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Something is seriously wrong at Fox Sports, an affliction of political correctness that apparently affects the entire Fox Network.

In response to overtures by gun companies to sponsor TV coverage of Ultimate Fighting Championship, or UFC, events, Fox Sports has declared, “Absolutely no firearms, ammo, hunting or knife companies will be permitted as sponsors in any Zuffa-promoted events.”

Zuffa, LLC. is the parent company of the UFC and is credited with transforming Mixed Martial Arts, or MMA, contests from shady, regional tough-guy brawls into a recognized and respected multi-million dollar sporting category.

At this point Zuffa has yet to weigh in directly on the controversial Fox policy, but a company representative explained the ban on firearms advertising isn’t just at Fox’s sports division.

Fox Networks Group Senior Vice President of Communications Scott Grogin explains, “I can confirm for you that none of our national broadcast or cable networks accepts advertising from firearms/ammunition manufacturers or distributors.”

Zuffa, which means “scuffle” in Italian, is primarily owned by Frank and Lorenzo Fertita, brothers who made their fortunes in the gaming industry as dominant partners in the Station casinos chain in Las Vegas. I’ve seen no indication of anti-gun bias from the Fertita brothers in their past media ventures, and it is common to see prominent UFC fighters including Rashad Evans, Shane Carwin, Brock Lesnar and Matt Hughes making personal appearances in gun company booths at major firearms industry trade shows and appearing on popular hunting programs.

The National Shooting Sports Foundation, a firearms industry trade group, began complaining about the Fox policy last week on their blog site. They followed that up on Monday in their email newsletter with calls for their members and supporters to contact Fox Sports and urge them to rethink their irrational advertising prohibition.

On its face the policy is economically stupid and morally hypocritical. Fox accepts advertising from beer and liquor companies along with ads from energy drink and other companies glamorizing high-risk, “don’t try this at home” type activities – all in support of extremely violent and dangerous programming like football, boxing and MMA fights.

Meanwhile, the shooting sports are among the safest and most cerebral sporting activities, and are among the most popular pastimes in the U.S. Hunting and shooting also generate billions of dollars each year for environmental and habitat conservation and restoration. No other recreational activity comes close to that record.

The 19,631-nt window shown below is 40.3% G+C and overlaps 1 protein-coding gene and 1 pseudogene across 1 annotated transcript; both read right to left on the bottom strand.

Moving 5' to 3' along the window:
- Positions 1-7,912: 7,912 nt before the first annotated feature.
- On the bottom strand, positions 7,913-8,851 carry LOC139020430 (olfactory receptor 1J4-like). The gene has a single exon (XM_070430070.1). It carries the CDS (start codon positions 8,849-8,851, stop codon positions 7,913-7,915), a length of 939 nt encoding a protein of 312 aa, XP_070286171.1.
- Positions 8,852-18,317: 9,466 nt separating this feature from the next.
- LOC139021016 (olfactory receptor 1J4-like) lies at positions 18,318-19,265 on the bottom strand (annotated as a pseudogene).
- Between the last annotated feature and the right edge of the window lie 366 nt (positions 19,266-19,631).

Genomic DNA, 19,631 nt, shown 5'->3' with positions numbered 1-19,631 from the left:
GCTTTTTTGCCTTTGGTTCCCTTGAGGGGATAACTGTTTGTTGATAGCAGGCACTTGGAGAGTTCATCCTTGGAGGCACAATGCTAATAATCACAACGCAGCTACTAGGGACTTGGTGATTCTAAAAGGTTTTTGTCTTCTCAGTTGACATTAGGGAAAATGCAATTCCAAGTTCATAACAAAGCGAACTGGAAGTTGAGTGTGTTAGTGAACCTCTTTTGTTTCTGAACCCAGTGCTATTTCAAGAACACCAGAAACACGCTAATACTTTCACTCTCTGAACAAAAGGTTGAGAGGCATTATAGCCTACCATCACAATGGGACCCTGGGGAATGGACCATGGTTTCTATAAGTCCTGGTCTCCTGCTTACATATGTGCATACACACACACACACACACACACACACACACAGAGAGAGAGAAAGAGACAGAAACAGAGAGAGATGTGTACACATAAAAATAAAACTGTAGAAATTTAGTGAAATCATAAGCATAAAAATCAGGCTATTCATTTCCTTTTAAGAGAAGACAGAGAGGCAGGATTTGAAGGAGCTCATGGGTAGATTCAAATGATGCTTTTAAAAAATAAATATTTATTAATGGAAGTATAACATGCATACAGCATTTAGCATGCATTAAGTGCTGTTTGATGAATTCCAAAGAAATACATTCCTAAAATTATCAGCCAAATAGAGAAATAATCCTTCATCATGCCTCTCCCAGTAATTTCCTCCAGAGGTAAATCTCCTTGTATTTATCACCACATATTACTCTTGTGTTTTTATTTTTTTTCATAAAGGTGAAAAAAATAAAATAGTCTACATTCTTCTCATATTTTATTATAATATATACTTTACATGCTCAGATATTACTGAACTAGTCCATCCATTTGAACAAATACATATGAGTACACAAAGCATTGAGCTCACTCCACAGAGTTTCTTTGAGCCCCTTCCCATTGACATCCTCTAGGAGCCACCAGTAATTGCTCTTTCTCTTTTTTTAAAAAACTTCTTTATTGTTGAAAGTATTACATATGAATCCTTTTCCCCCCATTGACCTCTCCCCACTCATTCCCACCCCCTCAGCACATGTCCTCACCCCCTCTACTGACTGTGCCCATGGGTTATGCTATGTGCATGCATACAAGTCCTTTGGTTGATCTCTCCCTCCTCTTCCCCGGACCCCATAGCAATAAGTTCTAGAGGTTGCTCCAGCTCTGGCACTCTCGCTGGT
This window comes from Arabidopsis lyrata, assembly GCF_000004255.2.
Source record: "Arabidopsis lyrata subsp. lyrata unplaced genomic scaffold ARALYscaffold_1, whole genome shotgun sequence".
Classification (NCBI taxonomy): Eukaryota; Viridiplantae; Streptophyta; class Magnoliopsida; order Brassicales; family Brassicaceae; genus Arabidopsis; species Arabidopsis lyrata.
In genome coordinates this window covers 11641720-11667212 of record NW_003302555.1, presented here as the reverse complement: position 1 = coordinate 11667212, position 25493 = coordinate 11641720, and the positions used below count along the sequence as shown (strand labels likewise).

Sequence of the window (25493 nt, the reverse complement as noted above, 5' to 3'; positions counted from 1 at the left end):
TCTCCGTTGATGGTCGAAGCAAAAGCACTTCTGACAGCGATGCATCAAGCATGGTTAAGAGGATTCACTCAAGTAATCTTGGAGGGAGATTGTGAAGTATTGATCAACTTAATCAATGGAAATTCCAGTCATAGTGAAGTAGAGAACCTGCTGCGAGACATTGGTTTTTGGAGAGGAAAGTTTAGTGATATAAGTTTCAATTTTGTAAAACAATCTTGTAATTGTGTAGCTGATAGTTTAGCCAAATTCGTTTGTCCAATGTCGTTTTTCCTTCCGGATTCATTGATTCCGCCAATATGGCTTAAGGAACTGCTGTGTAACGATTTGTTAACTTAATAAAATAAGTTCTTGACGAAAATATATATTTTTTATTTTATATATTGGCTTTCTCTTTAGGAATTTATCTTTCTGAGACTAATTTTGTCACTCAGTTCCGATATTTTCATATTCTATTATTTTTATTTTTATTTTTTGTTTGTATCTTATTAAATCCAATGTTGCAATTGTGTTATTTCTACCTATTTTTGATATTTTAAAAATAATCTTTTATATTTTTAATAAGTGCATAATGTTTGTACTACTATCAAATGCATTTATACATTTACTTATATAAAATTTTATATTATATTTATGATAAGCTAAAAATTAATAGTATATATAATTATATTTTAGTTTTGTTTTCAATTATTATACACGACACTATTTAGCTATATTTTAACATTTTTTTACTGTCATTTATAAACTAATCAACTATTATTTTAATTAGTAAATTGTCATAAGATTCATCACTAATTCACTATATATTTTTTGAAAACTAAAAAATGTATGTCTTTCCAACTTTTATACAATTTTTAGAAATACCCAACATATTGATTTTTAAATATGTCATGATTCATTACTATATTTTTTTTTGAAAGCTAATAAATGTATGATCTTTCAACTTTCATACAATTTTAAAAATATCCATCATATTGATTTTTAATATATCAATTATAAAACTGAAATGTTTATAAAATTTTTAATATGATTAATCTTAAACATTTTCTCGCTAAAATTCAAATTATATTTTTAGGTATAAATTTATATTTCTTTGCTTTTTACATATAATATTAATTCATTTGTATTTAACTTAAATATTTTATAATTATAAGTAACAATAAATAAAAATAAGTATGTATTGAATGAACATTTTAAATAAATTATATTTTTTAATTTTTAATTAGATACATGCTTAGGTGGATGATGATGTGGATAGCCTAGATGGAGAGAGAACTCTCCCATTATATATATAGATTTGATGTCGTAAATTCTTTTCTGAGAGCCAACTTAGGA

Readers wishing to express concern about Fox Sportss biased policies should contact Lou D’Ermilio, senior vice president at FSN Media Relations by email, or by calling 212-556-2573.

Guns stop criminals

Perhaps Fox should consider a new study from the Cato Institute, which looks at the real-world consequences when criminals and armed citizens meet. Co-authored by scholar/historian Clayton Cramer and David Burnett, who is the director of public relations for Students for Concealed Carry, the work is titled “Tough Targets, When Criminals Face Armed Resistance from Citizens.”

The conclusion, based on a thorough study of news accounts of armed confrontations over several years, is that when criminals and armed citizens meet, the criminals usually lose. The research shows that shots are rarely fired and that tragedies such as innocent bystanders being shot, guns being taken away and turned on their owners, or armed citizens being mistakenly shot by the police, virtually never happen.

Evidence also indicates that successful firearms defenses often go unreported to police, particularly when no shots are fired and no one is hurt, and the media provides scant coverage of such uneventful occurences.

The authors also point out that one crime stopped by an armed citizen can be safely extrapolated to represent many other crimes that never happened because the criminal was either taken off the streets or decided to seek some other, less confrontational means of making a living.

The publication is available in print or electronic media from the CATO website, where you can also find an interactive map detailing many of the actual events.

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